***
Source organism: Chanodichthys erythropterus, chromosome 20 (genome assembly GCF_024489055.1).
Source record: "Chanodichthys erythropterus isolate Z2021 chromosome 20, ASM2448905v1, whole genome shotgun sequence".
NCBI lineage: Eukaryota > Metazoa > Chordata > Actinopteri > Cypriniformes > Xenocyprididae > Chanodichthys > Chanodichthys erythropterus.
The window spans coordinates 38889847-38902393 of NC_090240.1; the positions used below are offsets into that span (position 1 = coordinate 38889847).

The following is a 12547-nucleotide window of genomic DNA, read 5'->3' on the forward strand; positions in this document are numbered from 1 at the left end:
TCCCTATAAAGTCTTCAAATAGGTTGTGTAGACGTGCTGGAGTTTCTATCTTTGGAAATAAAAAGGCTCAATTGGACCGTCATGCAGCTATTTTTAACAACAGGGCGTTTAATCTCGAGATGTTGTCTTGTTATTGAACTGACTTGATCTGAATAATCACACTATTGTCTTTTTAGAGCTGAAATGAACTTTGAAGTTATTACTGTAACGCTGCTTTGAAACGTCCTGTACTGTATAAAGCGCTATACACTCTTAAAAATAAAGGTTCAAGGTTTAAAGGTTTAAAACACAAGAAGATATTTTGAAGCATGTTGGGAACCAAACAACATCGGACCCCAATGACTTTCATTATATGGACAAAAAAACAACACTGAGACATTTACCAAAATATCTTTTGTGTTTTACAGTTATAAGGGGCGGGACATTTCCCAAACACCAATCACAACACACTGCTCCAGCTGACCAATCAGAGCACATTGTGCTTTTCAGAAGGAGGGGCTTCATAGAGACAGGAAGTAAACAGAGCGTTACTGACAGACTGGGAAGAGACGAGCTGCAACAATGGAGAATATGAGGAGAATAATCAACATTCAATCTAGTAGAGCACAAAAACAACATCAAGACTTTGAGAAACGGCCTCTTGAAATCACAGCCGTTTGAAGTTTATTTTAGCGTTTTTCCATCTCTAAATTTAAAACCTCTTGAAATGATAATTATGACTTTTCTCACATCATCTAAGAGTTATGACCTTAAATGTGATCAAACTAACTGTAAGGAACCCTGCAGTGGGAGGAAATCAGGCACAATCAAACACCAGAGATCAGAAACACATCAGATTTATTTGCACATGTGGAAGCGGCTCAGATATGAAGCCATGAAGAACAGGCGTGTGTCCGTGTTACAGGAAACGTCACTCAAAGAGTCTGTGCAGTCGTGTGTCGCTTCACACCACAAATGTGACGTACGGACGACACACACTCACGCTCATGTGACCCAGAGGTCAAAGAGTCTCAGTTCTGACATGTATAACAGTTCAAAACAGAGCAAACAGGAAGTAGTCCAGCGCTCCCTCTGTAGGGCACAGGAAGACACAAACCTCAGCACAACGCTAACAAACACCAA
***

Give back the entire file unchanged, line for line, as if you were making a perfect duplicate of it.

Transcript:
Source organism: Chanodichthys erythropterus, chromosome 20 (genome assembly GCF_024489055.1).
Source record: "Chanodichthys erythropterus isolate Z2021 chromosome 20, ASM2448905v1, whole genome shotgun sequence".
NCBI lineage: Eukaryota > Metazoa > Chordata > Actinopteri > Cypriniformes > Xenocyprididae > Chanodichthys > Chanodichthys erythropterus.
The window spans coordinates 38889847-38902393 of NC_090240.1; the positions used below are offsets into that span (position 1 = coordinate 38889847).

The following is a 12547-nucleotide window of genomic DNA, read 5'->3' on the forward strand; positions in this document are numbered from 1 at the left end:
TCCCTATAAAGTCTTCAAATAGGTTGTGTAGACGTGCTGGAGTTTCTATCTTTGGAAATAAAAAGGCTCAATTGGACCGTCATGCAGCTATTTTTAACAACAGGGCGTTTAATCTCGAGATGTTGTCTTGTTATTGAACTGACTTGATCTGAATAATCACACTATTGTCTTTTTAGAGCTGAAATGAACTTTGAAGTTATTACTGTAACGCTGCTTTGAAACGTCCTGTACTGTATAAAGCGCTATACACTCTTAAAAATAAAGGTTCAAGGTTTAAAGGTTTAAAACACAAGAAGATATTTTGAAGCATGTTGGGAACCAAACAACATCGGACCCCAATGACTTTCATTATATGGACAAAAAAACAACACTGAGACATTTACCAAAATATCTTTTGTGTTTTACAGTTATAAGGGGCGGGACATTTCCCAAACACCAATCACAACACACTGCTCCAGCTGACCAATCAGAGCACATTGTGCTTTTCAGAAGGAGGGGCTTCATAGAGACAGGAAGTAAACAGAGCGTTACTGACAGACTGGGAAGAGACGAGCTGCAACAATGGAGAATATGAGGAGAATAATCAACATTCAATCTAGTAGAGCACAAAAACAACATCAAGACTTTGAGAAACGGCCTCTTGAAATCACAGCCGTTTGAAGTTTATTTTAGCGTTTTTCCATCTCTAAATTTAAAACCTCTTGAAATGATAATTATGACTTTTCTCACATCATCTAAGAGTTATGACCTTAAATGTGATCAAACTAACTGTAAGGAACCCTGCAGTGGGAGGAAATCAGGCACAATCAAACACCAGAGATCAGAAACACATCAGATTTATTTGCACATGTGGAAGCGGCTCAGATATGAAGCCATGAAGAACAGGCGTGTGTCCGTGTTACAGGAAACGTCACTCAAAGAGTCTGTGCAGTCGTGTGTCGCTTCACACCACAAATGTGACGTACGGACGACACACACTCACGCTCATGTGACCCAGAGGTCAAAGAGTCTCAGTTCTGACATGTATAACAGTTCAAAACAGAGCAAACAGGAAGTAGTCCAGCGCTCCCTCTGTAGGGCACAGGAAGACACAAACCTCAGCACAACGCTAACAAACACCAA